The most important attempt to date to provide a clinical instrument to monitor the biomechanical response of the cornea has been the Ocular Response Analyzer (ORA, Reichert Ophthalmic Instruments, Buffalo, New York, USA) . This instrument, an evolution of an air-puff tonometer, measures the changes in the light intensity recorded on a detector that collects light reflected from the cornea during the applanation produced by an air-puff impinging the cornea. The instrument derives values of the inward and outward pressure obtained during the dynamic applanation, which as a result of the viscous damping of the cornea, produces a delayed response. This difference is referred by the manufacturer as corneal hysteresis, due to its (indirect) relationship with corneal properties. Reports in the literature raise questions on the sensitivity of the technique to monitor changes in the biomechanical properties of the cornea. For example, there is conflicting evidence that the ORA is effective in identifying keratoconic patients [24,25] or in detecting changes with cross-linking . In general, the Ocular Response Analyzer does not provide a direct measure of corneal deformation upon applanation, nor a direct measurement of standard biomechanical parameters that describe the mechanical behavior of a material. Other approaches that have been suggested include Placido-ring based topography with applanation produced by a cantilever , optical coherence elastography  and ultrasonic spectroscopy .
Very recently, new approaches have been presented that attempt to overcome the lack of more direct measurements of corneal deformation in vivo, although the techniques are still at early stages. Oculus has recently presented a new high-speed Scheimpflug camera capable of imaging dynamic corneal deformation upon applanation with an air-puff. The instrument has not been yet widely released clinically, and the few available reports remain mainly qualitative [30,31]. Scheimpflug imaging suffers from severe geometrical distortion and by optical distortions (in the posterior corneal surface) which need to be corrected before extracting quantitative information [32–34].
An alternative to anterior segment imaging in the eye to the Scheimpflug camera is optical coherence tomography (OCT) [35,36]. OCT has larger axial (and potentially lateral) resolution than Scheimpflug imaging, and high-speed OCT allows acquisitions of more than 100.000 A-scans/s [37,38]. The combination of OCT technology with air-puff applanation has been recently published . Despite the high-speed capabilities of the OCT system employed, the data obtained with their collinear configuration are limited to the dynamic acquisition of A-scans at the corneal apex, although in principle the technique could be applied on a larger corneal region (of primary interest for understanding full corneal dynamics).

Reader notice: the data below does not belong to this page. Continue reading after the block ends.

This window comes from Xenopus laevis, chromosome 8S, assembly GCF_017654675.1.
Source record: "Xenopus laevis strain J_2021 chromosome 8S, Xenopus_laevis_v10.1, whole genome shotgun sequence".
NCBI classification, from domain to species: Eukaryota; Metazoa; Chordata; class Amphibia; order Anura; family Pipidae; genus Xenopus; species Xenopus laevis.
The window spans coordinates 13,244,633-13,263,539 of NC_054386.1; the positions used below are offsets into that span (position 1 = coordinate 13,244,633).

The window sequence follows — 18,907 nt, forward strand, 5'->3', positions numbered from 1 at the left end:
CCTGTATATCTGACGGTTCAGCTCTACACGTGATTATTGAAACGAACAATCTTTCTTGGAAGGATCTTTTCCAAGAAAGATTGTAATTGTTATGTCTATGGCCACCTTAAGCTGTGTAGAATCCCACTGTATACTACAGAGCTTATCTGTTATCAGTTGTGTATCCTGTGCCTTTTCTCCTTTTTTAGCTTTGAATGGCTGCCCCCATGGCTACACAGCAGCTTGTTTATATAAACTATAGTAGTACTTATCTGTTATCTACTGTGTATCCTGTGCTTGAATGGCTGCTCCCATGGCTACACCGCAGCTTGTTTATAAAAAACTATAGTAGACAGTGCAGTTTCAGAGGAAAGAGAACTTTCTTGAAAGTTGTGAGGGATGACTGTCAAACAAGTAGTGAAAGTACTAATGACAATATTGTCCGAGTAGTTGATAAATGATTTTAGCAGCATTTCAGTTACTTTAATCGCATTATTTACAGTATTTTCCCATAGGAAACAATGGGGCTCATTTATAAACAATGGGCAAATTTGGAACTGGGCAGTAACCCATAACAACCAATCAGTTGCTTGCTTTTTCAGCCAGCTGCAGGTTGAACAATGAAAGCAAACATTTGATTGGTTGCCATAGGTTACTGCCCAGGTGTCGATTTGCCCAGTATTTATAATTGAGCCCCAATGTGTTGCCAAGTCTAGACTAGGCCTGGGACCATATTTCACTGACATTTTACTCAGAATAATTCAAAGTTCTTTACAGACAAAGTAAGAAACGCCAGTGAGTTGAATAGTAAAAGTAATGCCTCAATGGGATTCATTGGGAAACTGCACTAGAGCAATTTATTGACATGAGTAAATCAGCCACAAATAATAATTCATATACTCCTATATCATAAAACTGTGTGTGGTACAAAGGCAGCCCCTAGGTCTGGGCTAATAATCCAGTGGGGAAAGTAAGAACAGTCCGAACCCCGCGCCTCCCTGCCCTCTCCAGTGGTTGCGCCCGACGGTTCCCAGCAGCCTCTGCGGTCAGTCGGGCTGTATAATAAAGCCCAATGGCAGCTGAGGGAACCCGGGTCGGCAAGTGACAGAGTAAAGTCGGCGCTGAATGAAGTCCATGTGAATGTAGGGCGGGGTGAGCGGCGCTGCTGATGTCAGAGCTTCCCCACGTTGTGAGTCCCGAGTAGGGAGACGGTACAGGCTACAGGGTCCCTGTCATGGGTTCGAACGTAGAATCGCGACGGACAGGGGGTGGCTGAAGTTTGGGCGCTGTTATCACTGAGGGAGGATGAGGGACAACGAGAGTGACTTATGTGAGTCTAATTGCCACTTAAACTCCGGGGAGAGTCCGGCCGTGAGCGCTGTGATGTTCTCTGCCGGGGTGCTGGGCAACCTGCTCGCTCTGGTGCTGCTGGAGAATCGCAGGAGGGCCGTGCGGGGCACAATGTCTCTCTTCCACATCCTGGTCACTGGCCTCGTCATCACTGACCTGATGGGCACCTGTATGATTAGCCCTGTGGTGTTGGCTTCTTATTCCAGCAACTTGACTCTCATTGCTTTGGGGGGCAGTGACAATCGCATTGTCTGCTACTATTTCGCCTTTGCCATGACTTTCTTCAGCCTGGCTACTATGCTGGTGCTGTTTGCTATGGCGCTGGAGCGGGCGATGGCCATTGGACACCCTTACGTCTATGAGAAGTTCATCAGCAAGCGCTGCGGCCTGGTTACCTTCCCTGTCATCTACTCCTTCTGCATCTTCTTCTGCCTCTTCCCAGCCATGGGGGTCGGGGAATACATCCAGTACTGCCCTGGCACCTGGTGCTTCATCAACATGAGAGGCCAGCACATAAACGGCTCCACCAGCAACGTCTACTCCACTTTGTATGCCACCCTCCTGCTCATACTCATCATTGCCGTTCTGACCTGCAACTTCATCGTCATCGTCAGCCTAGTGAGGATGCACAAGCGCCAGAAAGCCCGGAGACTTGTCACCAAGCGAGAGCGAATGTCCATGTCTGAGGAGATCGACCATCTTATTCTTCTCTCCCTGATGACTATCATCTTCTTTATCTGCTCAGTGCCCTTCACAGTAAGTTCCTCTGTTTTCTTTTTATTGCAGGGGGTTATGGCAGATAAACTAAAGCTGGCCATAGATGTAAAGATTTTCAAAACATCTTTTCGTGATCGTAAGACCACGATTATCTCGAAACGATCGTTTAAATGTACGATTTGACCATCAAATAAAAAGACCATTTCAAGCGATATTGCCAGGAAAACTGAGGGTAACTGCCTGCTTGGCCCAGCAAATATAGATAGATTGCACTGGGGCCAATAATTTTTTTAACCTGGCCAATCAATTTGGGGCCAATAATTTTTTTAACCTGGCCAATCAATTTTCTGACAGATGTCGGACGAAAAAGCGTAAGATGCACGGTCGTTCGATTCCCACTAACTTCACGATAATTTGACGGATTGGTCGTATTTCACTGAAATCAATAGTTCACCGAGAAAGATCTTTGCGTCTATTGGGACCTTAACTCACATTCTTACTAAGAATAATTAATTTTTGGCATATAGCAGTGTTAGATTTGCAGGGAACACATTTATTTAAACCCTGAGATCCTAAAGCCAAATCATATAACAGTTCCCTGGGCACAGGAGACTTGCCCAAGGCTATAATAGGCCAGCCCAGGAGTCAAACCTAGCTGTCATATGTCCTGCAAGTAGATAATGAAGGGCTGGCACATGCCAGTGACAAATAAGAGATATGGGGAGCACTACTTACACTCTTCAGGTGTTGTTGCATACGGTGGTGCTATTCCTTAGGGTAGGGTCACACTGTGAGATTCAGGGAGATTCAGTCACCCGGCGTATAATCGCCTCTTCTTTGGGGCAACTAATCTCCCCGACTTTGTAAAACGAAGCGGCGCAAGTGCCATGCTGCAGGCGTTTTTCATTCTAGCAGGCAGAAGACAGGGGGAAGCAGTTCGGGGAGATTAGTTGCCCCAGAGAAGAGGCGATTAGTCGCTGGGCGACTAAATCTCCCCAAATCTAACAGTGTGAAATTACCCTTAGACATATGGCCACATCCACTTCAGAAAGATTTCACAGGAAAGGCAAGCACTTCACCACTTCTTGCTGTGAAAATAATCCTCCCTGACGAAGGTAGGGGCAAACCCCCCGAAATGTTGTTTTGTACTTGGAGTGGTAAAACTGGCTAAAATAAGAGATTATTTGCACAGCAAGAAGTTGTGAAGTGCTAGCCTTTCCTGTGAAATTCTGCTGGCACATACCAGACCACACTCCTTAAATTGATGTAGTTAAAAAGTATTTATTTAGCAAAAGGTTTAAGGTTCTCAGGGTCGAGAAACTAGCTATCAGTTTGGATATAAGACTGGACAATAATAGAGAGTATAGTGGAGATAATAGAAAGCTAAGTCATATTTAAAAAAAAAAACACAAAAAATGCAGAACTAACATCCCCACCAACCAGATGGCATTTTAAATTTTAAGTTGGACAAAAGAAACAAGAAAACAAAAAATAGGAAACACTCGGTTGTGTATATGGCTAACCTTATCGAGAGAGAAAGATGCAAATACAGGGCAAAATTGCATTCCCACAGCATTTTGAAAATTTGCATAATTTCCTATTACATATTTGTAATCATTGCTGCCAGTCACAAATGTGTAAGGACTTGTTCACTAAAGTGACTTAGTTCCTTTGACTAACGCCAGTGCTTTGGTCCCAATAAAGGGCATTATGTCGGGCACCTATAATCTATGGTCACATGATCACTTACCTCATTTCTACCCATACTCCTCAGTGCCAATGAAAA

In this work, we present a new development of spectral OCT (sOCT) technology combined with air-puff applanation which allows monitoring corneal deformation over full corneal cross-sections, besides high speed imaging of the corneal apex. We demonstrate the potential of the technique in vitro on porcine corneas, as well as in vivo in humans. In particular, we show the sensitivity of the technique to detect differences in corneal deformation between virgin corneas, corneas treated with Riboflavin + Dextran, and corneas after a UV-cross-linking procedure. These measurements are a first step for the estimation of corneal constituent material properties in vivo.
2.1. Instrument implementation
A commercial non-contact tonometer (NT 2000, Nidek, Hiroishi, Japan) was combined with a custom spectral domain OCT system (previously described by Grulkowski et al. ) to provide dynamic images of the corneal deformation event during an air puff. The non-contact tonometer provides an air puff which is directly impacting the cornea and produces a fast (~20 ms) deformation event, identical to that used in non-contact corneal tonometry. A tilted mirror is attached to the tube tip providing the air puff (see Fig. 1 for a schematic diagram of the setup) to allow acquisition of sOCT images.
The implementation and use of the custom-developed high-resolution sOCT instrument is described in detail elsewhere [38,40]. The axial range of the instrument is 7 mm in depth, resulting in a theoretical pixel resolution of 3.42 µm in air. The axial resolution predicted by the bandwidth of the superluminescent diode laser source (centered at 840 nm; Superlum, Ireland) is 6.9 μm. The superluminiscent diode power was set to 1.5 mW for the in vitro measurements, and to 1.0 mW for the in-vivo measurements. The acquisition time of the camera (12-bit line-scan CMOS with 4096 pixels; spL4096-140k by Basler AG, Germany) was set to 15 μs to provide high speed imaging of the cornea. Two configurations of the sOCT instrument were used to capture the dynamic behavior of the cornea: (1) 1-D measurements at full temporal resolution (every 15 μs) on the corneal apex, i.e. continuous A-scan recordings without moving the scanner; and (2) 2-D dynamic measurements (B-scans) of the horizontal meridians of the cornea. The lateral range of the B-scans was 15 mm, sampled with 90 A-scans. With this configuration, the cornea was spatially sampled every 0.17 mm, and each corneal point was temporally sampled every 1.35 ms.
The tube tip of the non-contact tonometer was placed at 11-mm from the eye, similarly to the configuration for corneal tonometry, to ensure a standard air puff on the cornea. The air puff configuration was set to a similar level in all experiments (“60 Manual” according to the denomination of the instrument used). The corneal deformation sensors of the tonometer were deactivated. In this configuration each air puff is released with the highest air pressure provided by the instrument. The tonometer measurement button was electronically controlled to provide a remote measurement trigger. The air tube tip of the instrument was rebuilt to allow the fixation of a mirror.